How do you avoid failure costs (and increase margins)?
In construction, an estimated €5 billion is spent annually on rectifying mistakes. This is according to research by ABN AMRO. Expressed as a percentage, the average construction company spends more on failure costs (5%) than there is margin on projects (2-3% on average). Reason enough to do something about it. Everyone understands that ‘paying even more attention’ and ‘keeping track of things’ helps, but how do you prevent your failure costs from skyrocketing?
Increase margins by reducing failure costs, and make your customers happier
Reducing failure costs increases margins, and makes customers happier. Yet construction companies tend to see failure costs as something ‘that just comes with the job’. Why? Because your people do not want to do double work, your customers are not happy with repair works (or delays) and you would rather increase your margins. Therefore, address failure costs. Nobody works without error, but with modern tools you can reduce that 5%. Every percent less, is one percent more margin.
Bring all relevant data together in one place
Some failure costs occur even before a project has started. Everyone knows the problems concerning the translation between what the client asks, what the architect draws and how the builder builds it. Design changes, estimation errors regarding budget and overenthusiasm about the time required, all lead to higher costs. This can largely be overcome by making sure everyone is working with the right data. Bring all relevant documents together in one place and ensure proper version control. Whether you are talking about permit applications, construction drawings, BIM files or anything else, everyone works with the same data (and the right version).
Read all about document management here.
Deploy collaboration software to avoid failure costs
Bringing data together alone, won’t get you there. Collaboration software ensures that your solution itself does not become a problem. For construction projects, you need software that meets some very specific requirements. Besides central storage of files (and search capabilities), you want to be able to control who is allowed to view, modify, delete, approve, reject and so on. For example, the plumber (to name but one) should not be allowed to access your budget forecast, even if that file is linked to the relevant project and centrally available.
In case you have version control available in your solution, you can be sure that everyone is working with the latest version of the drawing.
Streamline communication with version control
The average construction drawing is a large file, that changes frequently. Use a collaborative solution in which you can share large files directly and add an expiry date. The expiry date gives you the option of linking responses to time (deadlines). If your solution also includes version management, you can be sure that everyone works with the latest version of the drawing. By streamlining communication in this way, you take the first big step towards reducing failure costs.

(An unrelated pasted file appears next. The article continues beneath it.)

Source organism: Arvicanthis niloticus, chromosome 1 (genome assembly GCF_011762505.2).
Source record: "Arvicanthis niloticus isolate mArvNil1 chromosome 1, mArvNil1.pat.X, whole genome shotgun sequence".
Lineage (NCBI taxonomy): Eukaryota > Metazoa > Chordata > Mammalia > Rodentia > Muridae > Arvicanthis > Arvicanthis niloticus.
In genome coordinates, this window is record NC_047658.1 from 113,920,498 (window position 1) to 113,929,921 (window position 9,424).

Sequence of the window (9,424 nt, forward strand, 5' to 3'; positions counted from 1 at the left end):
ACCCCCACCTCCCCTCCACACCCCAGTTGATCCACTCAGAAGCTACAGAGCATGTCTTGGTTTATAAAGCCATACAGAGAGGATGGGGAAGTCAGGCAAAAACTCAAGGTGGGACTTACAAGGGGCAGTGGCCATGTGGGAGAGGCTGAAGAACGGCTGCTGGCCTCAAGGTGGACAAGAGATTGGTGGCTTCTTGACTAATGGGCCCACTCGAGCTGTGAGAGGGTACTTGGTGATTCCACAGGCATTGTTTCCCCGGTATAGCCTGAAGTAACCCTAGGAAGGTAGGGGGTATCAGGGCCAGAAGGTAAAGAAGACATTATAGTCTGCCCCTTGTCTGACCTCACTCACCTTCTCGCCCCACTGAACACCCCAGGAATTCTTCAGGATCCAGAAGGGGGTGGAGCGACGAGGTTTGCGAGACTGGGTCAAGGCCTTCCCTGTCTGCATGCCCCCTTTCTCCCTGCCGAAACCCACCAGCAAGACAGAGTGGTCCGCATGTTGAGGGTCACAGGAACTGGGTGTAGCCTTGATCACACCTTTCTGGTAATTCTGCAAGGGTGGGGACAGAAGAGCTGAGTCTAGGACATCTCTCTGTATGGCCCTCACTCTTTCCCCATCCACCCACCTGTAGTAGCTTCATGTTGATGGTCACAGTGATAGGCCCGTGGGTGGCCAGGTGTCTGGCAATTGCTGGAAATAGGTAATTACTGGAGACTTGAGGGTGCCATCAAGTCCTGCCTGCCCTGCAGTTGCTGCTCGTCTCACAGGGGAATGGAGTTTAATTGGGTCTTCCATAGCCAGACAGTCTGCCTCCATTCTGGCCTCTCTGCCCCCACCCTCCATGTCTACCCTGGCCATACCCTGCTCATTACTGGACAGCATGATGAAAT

Keep a close eye on the execution phase
By containing errors in the design and preparation phase, you tackle the cause of 32% of all failure costs, according to the ABN AMRO report. That is a great start. But 54% of the problems arise in the execution phase. This comes as no surprise. This is where expensive building materials and different (interdependent) parties come together. If the plasterer is on site before the masons and roofer, it costs money due to the lost time of the plasterer. But what happens to the bags of plaster, when they are delivered assuming they could be stored inside, but there’s still no roof to put them under? Before you know it, costs get even further out of hand.
You make it easier for everyone to report in the right way and make sure all the information can be processed automatically.
Digital forms make it easier to keep track
Mistakes like this are (partly) avoidable by paying (even) more attention. But we all know that already. We also know how many parties are involved in an average construction project. You could use some help keeping an overview. Do so by making sure everyone communicates in the same place, and in the same way. Standard digital forms simplify this. You make it easier for everyone to report correctly and ensure that the information can be processed automatically.
Provide automatic alerts
Having everyone submit information in the same way, makes it easier to see what’s going on. This is useful in itself, but there is a bigger benefit behind it. By supplying information in the same way, you are able to automate it. If one party reports via an app when their work is finished, and another shares it through an email, a computer can’t do much more than display the messages to you. If everyone fills in the completion date in a form, then your management software knows it’s the completion date and you can (for example) automatically display it in a shared calendar, or use it to receive alerts. For instance when something is (or should be) finished.
Read all about digitisation here.
Invest in construction support
Failure costs take a big bite out of potential profits on construction projects. That is why it makes sense to invest in construction support; eventually it will pay for itself. Of course, you cannot prevent everything, but with a good software solution, you can take targeted action and increase your margin. The best software solutions are tailored to your needs, without costly customisation. Use it to your advantage.